Corberan quit and within what seemed to be minutes Danny Schofield was announced as Head Coach, being promoted from the internal coaching set up.
This decision stunned most savvy Town fans, both the speed with which it was made and the nature of the appointment. Many felt that, despite him having been a popular player for the club, the decision was highly suspect.
My belief is that it was the cheap option, preferable to Dean Hoyle than seeking out and funding an experienced option.
The fact that the resignation of Coberan seemed to come from nowhere yet the decision to replace him with Schofield was instant raised many eyebrows. The message from the club was that this was a move being made out of a desire for continuity, and that Schofield was always going to be the next man for the job. However many questioned whether the timing was right, as Corberan was under contract until 2024 and so the timeline had been accelerated by 2 years – was Schofield ready?
Well, after the first three games of this season, my view is he was not ready, is not ready and won’t be ready any time soon.
We have lost all 3 games (2 at home) with an aggregate score of 7-2 against.
There appears to be no continuity in terms of style or attitude on the pitch. Fans have shown their unrest at each of the three games, uncharacteristically jeering players off the park at half and full time. Last night’s EFL Cup game at home to Preston North End saw us ship 4 goals (3 in the first half an hour) in front of just 5k supports, many of whom had crossed the Pennines as away supporters, despite reduced ticket prices.
In those three games, there have been few positives. Jack Rudoni, a summer signing from Wimbledon, looks a real prospect. Tino Anjorin, back on loan from Chelsea, looks much fitter and poses a real menace to opponents. And last night B Team player Etienne Camara was the best of the starting XI. Both strikers (Danny Ward and Jordan Rhodes) have found the net.
However, these positives almost feel like I’m clutching at straws.
The downsides are immense. Lee Nicholls, a rumoured target for Leicester, was the best keeper in the division last season.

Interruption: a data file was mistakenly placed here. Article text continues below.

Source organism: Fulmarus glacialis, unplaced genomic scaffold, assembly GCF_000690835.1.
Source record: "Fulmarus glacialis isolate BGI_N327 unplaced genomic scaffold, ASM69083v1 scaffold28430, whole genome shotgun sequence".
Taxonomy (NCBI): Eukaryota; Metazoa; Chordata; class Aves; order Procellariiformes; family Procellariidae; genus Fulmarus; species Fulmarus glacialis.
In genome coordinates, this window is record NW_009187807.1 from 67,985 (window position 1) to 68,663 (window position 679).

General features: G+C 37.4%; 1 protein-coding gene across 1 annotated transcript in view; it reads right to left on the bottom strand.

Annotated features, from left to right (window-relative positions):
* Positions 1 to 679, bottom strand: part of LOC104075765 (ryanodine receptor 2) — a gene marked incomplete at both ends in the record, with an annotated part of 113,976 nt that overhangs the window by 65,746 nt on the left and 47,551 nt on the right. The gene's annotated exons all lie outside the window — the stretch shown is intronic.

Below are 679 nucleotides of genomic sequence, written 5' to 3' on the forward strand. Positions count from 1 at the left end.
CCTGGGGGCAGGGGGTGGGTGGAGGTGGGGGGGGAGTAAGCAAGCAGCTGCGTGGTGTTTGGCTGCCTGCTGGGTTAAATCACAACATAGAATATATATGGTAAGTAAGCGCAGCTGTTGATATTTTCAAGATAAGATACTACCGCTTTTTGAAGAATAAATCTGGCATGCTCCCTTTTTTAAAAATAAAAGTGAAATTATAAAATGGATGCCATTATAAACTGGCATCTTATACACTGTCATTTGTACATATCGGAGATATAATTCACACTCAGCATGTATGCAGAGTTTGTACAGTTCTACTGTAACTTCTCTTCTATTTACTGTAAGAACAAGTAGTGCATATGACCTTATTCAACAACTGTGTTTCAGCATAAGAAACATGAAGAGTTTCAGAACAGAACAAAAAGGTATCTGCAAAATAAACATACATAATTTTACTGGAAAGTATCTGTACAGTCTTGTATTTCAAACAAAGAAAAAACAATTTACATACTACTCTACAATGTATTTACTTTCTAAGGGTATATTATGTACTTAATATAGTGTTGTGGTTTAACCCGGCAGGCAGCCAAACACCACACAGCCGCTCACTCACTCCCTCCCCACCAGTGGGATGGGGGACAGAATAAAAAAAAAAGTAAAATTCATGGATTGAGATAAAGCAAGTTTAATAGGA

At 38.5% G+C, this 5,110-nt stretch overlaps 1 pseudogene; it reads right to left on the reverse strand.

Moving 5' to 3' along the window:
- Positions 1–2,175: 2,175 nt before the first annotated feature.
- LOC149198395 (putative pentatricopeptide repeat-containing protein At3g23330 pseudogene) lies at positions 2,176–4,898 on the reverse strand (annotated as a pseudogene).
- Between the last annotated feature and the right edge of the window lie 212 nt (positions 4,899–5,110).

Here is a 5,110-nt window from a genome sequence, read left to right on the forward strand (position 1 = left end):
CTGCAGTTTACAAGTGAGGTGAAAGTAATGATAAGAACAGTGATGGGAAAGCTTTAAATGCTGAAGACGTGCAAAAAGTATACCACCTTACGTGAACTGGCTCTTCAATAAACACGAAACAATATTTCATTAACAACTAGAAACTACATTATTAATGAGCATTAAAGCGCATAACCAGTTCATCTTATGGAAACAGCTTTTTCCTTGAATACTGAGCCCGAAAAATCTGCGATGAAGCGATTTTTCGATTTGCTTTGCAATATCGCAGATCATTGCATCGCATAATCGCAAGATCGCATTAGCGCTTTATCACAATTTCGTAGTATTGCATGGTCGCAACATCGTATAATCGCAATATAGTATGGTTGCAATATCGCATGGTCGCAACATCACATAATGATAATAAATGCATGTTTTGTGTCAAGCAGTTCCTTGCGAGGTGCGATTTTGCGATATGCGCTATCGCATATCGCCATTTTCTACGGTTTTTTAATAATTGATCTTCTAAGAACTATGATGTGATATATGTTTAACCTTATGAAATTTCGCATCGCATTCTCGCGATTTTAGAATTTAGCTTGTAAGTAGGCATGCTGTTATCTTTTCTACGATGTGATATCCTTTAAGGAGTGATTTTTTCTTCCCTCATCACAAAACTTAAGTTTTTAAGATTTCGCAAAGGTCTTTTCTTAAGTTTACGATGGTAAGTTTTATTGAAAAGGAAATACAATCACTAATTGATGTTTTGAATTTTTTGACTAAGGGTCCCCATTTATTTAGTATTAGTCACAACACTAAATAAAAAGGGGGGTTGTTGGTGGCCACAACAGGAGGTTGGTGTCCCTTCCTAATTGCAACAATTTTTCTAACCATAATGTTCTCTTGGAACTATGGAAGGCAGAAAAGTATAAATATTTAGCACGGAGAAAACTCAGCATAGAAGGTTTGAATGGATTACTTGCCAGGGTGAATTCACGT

He already looks broken this season. We have not replaced Pipa leaving us with one realistic option at right-back, as young Brodie Spencer showed last night that while he may be ready for Norther Ireland action, he’s not yet ready for Town. Tom Lees is struggling without injured Matty Pearson beside him. Will Boyle is nowhere near the level of Levi Colwill, and is actually nowhere near the level of Naby Sarr. Yuti Nakamura, Japanese international, has had just one start (last night) and spent so much time out of position (having been dragged there by Boyle) it’s hard to know how good he is, while Josh Ruffles (understudy to Toffolo last year) is struggling.
And that’s just the defence.
In midfield Jonny Hogg remains a stalwart but how long can he go on for putting his body on the line? Jonny Russell looks a shadow of the player who scored a sublime pay-off semi-final goal and played well in the final when he came on. David Kasumu, signed to replace O’Brien, looks a real talent but his hamstrings appear to be made of cheese and he’s managed just a few minutes before being injured. Duane Holmes looks increasingly lost.
In attack, old hands Ward and Rhodes plough on like Compo and Clegg in Last of the Summer Wine while Sorba Thomas has lost his best attribute, his dead ball ability and Connor Mahoney showed no real promise last night. On the left flank Josh Koroma is increasingly proving that his purple patch during the covid his 2020/21 season was a total one-off.